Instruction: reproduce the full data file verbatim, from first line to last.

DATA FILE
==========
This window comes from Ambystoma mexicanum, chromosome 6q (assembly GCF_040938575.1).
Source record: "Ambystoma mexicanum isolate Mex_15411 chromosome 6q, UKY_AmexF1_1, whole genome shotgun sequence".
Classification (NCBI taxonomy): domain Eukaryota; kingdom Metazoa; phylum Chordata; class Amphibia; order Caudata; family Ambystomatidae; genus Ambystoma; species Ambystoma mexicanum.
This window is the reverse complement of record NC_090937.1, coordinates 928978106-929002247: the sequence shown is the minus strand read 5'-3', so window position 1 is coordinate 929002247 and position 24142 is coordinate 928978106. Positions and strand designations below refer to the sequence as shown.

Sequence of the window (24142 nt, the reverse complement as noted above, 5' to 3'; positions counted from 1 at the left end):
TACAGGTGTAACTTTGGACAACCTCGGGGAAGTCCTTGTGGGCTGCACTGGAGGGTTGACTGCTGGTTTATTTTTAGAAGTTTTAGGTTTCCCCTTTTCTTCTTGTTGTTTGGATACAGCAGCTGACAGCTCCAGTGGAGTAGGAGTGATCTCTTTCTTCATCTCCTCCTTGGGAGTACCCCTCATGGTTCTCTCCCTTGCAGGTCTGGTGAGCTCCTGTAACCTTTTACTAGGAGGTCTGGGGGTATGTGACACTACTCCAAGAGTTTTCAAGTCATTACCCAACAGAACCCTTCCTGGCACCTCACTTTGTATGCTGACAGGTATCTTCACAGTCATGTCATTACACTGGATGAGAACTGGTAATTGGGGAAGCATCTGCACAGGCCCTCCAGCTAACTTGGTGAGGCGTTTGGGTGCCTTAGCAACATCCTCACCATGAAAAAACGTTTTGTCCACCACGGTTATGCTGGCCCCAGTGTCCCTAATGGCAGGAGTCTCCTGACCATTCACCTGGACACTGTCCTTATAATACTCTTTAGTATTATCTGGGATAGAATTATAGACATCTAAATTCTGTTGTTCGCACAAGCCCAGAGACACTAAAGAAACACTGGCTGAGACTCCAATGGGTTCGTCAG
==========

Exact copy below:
This window comes from Ambystoma mexicanum, chromosome 6q (assembly GCF_040938575.1).
Source record: "Ambystoma mexicanum isolate Mex_15411 chromosome 6q, UKY_AmexF1_1, whole genome shotgun sequence".
Classification (NCBI taxonomy): domain Eukaryota; kingdom Metazoa; phylum Chordata; class Amphibia; order Caudata; family Ambystomatidae; genus Ambystoma; species Ambystoma mexicanum.
This window is the reverse complement of record NC_090937.1, coordinates 928978106-929002247: the sequence shown is the minus strand read 5'-3', so window position 1 is coordinate 929002247 and position 24142 is coordinate 928978106. Positions and strand designations below refer to the sequence as shown.

Sequence of the window (24142 nt, the reverse complement as noted above, 5' to 3'; positions counted from 1 at the left end):
TACAGGTGTAACTTTGGACAACCTCGGGGAAGTCCTTGTGGGCTGCACTGGAGGGTTGACTGCTGGTTTATTTTTAGAAGTTTTAGGTTTCCCCTTTTCTTCTTGTTGTTTGGATACAGCAGCTGACAGCTCCAGTGGAGTAGGAGTGATCTCTTTCTTCATCTCCTCCTTGGGAGTACCCCTCATGGTTCTCTCCCTTGCAGGTCTGGTGAGCTCCTGTAACCTTTTACTAGGAGGTCTGGGGGTATGTGACACTACTCCAAGAGTTTTCAAGTCATTACCCAACAGAACCCTTCCTGGCACCTCACTTTGTATGCTGACAGGTATCTTCACAGTCATGTCATTACACTGGATGAGAACTGGTAATTGGGGAAGCATCTGCACAGGCCCTCCAGCTAACTTGGTGAGGCGTTTGGGTGCCTTAGCAACATCCTCACCATGAAAAAACGTTTTGTCCACCACGGTTATGCTGGCCCCAGTGTCCCTAATGGCAGGAGTCTCCTGACCATTCACCTGGACACTGTCCTTATAATACTCTTTAGTATTATCTGGGATAGAATTATAGACATCTAAATTCTGTTGTTCGCACAAGCCCAGAGACACTAAAGAAACACTGGCTGAGACTCCAATGGGTTCGTCAG